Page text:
Iraqi security forces clashed with Shiite militia fighters for a second day on Friday, leaving at least two police officers and two gunmen dead, police said.
The fighting in Kut broke out after the factions from the Mahdi Army militia attacked checkpoints around the city amid a crackdown by Iraqi troops.
The fighting further frayed a seven-month-old cease-fire called by Shiite cleric Muqtada al-Sadr to rein in his militia.
A joint U.S.-Iraqi operation also targeted a Shiite militia stronghold in the volatile city of Diwaniyah, 80 miles south of Baghdad, and at least 12 suspected fighters were detained, according to local police. The U.S. military had no immediate comment.
Battle for oil-rich area
The fighting underscored rising tensions between rival factions battling for control of the oil-rich southern Shiite heartland with an eye toward the eventual withdrawal of U.S.-led forces.
The United States has been careful not to accuse al-Sadr himself of any role in ongoing violence, and instead blames rogue militiamen violating his cease-fire order.
Nevertheless, U.S. and Iraqi officials have been cracking down on al-Sadr's followers, angering many in the movement who complain the security forces have been infiltrated by rival factions.
Iraqi reinforcements were sent to Kut four days ago to wrest control of a militia stronghold controlled by the Mahdi Army fighters, who have become increasingly brazen in recent weeks in their attacks on security forces, police said.
Al-Sadr, whose militia fought two uprisings against U.S. forces in 2004, first called a cease-fire last August and extended it last month. But two weeks ago he issued a statement telling his followers they could defend themselves if attacked.
U.S. commanders have said al-Sadr's cease-fire has contributed to a 60 per cent drop in violence since last June, allowing them to push ahead with plans to begin withdrawing 20,000 troops sent to Iraq last year to help curb sectarian bloodletting.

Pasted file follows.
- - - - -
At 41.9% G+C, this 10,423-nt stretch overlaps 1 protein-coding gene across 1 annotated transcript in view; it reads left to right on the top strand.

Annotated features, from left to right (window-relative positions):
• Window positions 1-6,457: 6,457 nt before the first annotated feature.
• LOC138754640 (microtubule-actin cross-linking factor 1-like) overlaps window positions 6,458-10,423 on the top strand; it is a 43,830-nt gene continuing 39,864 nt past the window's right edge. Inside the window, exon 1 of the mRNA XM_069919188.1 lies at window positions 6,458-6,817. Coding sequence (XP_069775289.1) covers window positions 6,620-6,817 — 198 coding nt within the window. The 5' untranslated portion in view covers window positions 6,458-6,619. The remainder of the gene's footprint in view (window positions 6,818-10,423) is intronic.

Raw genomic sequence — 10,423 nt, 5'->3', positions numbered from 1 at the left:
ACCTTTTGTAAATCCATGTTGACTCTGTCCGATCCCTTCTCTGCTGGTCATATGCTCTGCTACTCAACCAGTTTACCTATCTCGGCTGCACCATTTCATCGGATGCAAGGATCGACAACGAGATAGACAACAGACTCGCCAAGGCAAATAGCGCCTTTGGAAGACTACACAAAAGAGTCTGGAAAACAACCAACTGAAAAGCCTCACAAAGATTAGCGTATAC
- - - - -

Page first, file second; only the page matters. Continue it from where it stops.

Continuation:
They are therefore likely to be worried by any sign that al-Sadr's truce is no longer being observed by some elements of his militia, who are estimated to number in the thousands.
U.S. military spokesman Major Mark Cheadle said U.S. forces had also launched an operation on Thursday in the western Rashid district of Baghdad to target gunmen firing mortar bombs on civilian areas.
Six gunmen were killed by ground troops and air strikes by Apache attack helicopters and two detained, he said.
In another development, the U.S. military released 13 Iraqi detainees who were welcomed home in a ceremony held in the former Sunni insurgent stronghold of Azamiyah in northern Baghdad. It was the latest in a series of releases meant as a goodwill gesture to promote reconciliation efforts with minority Sunnis who have recently turned against al-Qaida in Iraq.
Muntasir Abdul-Mahdi said he had been detained at Camp Bucca for a year after being arrested by U.S. troops.
"They said that they would make inquiries, but I was there for one year," he told AP Television News. "I am innocent. They released us because we are innocent."